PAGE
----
From the WSJ today.
Seismologists have revived a longstanding question in the wake of recent earthquakes: Can a giant temblor in one location trigger another large one thousands of miles away?
A new study provides the first compelling evidence that such big, distant events—which may appear to be linked when they occur within months of each other—are likely not connected at all.
"A big quake rings the earth like a bell and can trigger little quakes" halfway across the planet, said Tom Parsons, geophysicist at the U.S. Geological Survey in Menlo Park, Calif., and co-author of the study just published in the journal Nature Geoscience. "But apparently it doesn’t trigger other big quakes" over such great distances.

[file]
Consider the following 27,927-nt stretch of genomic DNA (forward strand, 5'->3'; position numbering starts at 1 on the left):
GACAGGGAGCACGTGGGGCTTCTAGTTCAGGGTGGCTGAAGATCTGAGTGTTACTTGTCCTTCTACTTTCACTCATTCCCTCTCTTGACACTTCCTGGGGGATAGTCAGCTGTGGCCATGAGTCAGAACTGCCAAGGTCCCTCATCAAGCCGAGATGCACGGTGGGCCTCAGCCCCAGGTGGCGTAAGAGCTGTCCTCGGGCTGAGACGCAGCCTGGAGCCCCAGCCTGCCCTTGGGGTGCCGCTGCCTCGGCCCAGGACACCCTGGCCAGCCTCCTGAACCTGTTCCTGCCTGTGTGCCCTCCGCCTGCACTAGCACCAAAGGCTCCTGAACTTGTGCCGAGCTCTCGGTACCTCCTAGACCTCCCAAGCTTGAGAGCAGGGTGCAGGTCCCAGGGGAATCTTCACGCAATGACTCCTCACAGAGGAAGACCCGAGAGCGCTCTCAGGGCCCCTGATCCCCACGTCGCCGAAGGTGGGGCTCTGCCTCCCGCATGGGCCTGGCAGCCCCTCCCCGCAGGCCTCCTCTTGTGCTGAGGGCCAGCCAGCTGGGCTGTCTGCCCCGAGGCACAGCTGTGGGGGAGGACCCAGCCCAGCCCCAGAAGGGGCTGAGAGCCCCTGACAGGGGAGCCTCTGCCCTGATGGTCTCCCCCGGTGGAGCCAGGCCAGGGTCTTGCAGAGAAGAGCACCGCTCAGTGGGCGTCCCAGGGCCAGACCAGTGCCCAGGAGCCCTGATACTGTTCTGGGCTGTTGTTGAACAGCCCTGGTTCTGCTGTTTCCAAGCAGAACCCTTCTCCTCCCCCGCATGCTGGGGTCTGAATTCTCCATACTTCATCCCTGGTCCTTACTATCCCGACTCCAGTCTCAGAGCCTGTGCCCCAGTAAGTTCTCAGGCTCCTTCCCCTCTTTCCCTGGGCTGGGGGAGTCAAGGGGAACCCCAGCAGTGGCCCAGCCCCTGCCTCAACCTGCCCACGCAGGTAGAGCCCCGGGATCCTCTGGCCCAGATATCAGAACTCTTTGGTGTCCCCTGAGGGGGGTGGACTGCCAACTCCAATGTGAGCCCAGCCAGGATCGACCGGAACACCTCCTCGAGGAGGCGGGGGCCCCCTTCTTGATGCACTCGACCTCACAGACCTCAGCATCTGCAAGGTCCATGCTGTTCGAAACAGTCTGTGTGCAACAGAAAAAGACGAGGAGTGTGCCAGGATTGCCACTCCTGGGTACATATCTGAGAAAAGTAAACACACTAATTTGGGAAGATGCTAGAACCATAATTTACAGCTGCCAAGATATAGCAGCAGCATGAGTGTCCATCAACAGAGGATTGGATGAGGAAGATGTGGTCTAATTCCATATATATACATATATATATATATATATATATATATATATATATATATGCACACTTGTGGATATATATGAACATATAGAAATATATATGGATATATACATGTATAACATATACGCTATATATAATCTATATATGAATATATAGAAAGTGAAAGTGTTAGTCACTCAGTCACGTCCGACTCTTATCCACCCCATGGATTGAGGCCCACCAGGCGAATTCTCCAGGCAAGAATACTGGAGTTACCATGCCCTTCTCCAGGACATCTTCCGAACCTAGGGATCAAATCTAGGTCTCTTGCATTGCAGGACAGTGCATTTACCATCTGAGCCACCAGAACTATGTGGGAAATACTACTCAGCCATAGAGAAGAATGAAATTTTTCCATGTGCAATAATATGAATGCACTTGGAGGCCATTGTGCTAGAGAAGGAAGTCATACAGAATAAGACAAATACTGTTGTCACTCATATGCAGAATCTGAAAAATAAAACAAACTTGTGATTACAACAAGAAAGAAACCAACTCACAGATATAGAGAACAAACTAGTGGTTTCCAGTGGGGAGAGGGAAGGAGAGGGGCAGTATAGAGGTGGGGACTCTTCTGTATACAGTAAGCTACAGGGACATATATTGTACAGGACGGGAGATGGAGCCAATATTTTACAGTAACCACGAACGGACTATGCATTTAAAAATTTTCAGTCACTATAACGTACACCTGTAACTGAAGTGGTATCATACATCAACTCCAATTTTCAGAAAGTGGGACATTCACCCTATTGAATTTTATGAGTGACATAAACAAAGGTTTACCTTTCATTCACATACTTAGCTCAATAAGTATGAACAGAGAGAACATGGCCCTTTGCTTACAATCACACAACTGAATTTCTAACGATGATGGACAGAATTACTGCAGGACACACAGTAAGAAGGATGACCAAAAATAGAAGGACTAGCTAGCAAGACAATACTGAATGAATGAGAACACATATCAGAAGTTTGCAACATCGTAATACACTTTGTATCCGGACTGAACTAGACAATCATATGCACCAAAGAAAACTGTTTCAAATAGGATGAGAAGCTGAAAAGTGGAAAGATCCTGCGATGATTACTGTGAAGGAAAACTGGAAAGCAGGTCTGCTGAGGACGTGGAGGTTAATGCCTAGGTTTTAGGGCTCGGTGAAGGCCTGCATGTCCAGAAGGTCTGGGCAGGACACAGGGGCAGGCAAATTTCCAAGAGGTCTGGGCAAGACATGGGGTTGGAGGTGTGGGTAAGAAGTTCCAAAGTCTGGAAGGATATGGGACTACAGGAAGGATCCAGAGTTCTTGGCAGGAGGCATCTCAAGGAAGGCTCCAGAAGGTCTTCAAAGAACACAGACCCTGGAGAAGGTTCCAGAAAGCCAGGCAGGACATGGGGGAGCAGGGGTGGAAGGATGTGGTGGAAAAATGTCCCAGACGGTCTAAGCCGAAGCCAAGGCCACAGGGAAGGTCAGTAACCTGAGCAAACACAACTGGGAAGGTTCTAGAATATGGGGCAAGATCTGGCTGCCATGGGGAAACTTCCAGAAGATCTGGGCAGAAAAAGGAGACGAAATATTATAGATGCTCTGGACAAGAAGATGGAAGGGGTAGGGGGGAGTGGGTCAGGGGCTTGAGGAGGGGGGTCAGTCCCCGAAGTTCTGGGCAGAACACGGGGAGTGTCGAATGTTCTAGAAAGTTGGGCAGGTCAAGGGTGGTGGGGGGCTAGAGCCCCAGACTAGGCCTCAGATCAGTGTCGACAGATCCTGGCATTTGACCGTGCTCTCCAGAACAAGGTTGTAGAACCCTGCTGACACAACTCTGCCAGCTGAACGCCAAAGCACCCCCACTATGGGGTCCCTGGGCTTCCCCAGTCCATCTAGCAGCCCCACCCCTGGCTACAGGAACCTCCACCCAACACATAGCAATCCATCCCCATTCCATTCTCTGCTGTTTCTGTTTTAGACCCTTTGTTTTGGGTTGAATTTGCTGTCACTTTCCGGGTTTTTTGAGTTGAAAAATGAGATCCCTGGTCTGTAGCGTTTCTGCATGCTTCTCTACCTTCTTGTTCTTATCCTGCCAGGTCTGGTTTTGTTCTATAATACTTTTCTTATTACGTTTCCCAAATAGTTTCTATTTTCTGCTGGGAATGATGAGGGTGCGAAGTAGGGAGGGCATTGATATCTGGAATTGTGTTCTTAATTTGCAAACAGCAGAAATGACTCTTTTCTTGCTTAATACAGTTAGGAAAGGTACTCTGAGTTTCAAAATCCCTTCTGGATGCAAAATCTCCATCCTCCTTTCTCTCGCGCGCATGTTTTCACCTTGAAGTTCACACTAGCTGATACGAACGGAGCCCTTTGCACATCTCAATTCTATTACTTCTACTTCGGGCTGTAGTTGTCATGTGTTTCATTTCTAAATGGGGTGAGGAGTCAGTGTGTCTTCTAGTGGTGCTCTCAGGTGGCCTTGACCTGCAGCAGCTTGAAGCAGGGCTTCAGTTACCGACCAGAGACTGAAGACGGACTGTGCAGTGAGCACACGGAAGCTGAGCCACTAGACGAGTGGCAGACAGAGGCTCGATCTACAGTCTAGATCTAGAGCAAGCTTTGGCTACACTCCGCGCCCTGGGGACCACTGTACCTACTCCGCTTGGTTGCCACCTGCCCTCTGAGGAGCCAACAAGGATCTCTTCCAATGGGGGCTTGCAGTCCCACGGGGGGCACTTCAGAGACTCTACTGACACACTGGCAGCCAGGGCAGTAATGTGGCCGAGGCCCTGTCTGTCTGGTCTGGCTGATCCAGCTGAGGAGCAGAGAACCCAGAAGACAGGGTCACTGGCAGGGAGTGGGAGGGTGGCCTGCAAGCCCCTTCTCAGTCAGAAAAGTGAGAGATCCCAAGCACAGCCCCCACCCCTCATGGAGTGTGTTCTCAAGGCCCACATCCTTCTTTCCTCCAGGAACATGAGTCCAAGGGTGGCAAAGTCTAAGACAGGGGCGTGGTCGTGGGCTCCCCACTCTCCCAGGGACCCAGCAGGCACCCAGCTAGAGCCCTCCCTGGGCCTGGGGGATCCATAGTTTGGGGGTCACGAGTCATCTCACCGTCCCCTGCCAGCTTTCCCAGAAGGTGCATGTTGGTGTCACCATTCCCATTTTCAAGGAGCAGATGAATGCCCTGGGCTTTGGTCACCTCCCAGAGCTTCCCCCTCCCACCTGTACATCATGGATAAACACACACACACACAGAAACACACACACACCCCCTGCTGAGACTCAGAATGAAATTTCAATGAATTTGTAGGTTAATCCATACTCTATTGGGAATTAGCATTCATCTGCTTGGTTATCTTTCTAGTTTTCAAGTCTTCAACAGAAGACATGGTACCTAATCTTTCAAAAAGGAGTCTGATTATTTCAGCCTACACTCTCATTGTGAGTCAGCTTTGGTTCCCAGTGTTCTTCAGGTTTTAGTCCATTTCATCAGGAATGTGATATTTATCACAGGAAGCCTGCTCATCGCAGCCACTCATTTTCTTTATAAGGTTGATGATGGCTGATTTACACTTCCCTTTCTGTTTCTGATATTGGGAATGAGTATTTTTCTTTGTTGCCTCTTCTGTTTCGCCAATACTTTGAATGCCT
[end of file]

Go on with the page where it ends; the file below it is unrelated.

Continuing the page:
Geophysicists have long known that major quakes unleash bursts of energy that travel around the globe in uncertain ways. But now some scientists speculate that only sustained pressure can significantly move fault lines and thus trigger other large temblors. In addition, energy dissipates as it travels, so quakes pack a much weaker punch by the time their shockwaves reach a fault line far away.
Scientists have debated the issue going back at least to 1906, when an 8.0-magnitude temblor hit the Aleutian Islands in the northern Pacific, and just 30 minutes later, a 8.0-magnitude quake struck Chile….